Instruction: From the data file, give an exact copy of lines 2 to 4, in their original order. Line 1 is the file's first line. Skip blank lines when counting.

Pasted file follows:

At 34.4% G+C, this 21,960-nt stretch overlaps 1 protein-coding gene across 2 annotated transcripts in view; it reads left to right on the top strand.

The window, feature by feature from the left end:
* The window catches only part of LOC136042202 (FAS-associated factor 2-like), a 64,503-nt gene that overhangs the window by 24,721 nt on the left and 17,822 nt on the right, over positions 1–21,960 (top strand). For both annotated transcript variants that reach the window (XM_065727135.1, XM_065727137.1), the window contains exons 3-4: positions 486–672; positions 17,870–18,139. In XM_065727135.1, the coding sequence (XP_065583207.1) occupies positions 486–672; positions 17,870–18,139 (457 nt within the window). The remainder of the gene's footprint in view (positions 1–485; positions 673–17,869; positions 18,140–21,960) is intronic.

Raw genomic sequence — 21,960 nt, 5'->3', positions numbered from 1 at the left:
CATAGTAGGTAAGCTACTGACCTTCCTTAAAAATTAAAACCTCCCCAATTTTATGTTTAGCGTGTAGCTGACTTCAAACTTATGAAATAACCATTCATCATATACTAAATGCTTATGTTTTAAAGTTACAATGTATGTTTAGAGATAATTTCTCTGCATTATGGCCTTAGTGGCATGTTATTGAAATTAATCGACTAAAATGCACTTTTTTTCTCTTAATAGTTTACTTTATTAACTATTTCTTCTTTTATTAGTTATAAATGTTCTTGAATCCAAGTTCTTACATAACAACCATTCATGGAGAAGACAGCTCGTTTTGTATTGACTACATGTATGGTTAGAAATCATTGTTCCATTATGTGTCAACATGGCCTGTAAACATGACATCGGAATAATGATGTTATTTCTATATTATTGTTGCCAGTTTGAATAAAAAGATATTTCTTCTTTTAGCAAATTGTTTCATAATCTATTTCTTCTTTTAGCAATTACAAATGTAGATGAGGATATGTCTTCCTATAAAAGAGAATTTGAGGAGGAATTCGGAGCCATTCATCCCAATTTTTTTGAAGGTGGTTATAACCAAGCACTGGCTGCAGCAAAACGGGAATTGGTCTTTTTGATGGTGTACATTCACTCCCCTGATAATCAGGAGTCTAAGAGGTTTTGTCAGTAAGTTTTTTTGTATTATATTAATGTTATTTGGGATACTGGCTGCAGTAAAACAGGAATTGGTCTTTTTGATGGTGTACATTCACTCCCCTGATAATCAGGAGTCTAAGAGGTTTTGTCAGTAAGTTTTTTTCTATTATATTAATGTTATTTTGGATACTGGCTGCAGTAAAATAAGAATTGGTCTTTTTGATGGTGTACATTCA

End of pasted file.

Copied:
The window, feature by feature from the left end:
* The window catches only part of LOC136042202 (FAS-associated factor 2-like), a 64,503-nt gene that overhangs the window by 24,721 nt on the left and 17,822 nt on the right, over positions 1–21,960 (top strand). For both annotated transcript variants that reach the window (XM_065727135.1, XM_065727137.1), the window contains exons 3-4: positions 486–672; positions 17,870–18,139. In XM_065727135.1, the coding sequence (XP_065583207.1) occupies positions 486–672; positions 17,870–18,139 (457 nt within the window). The remainder of the gene's footprint in view (positions 1–485; positions 673–17,869; positions 18,140–21,960) is intronic.

Raw genomic sequence — 21,960 nt, 5'->3', positions numbered from 1 at the left: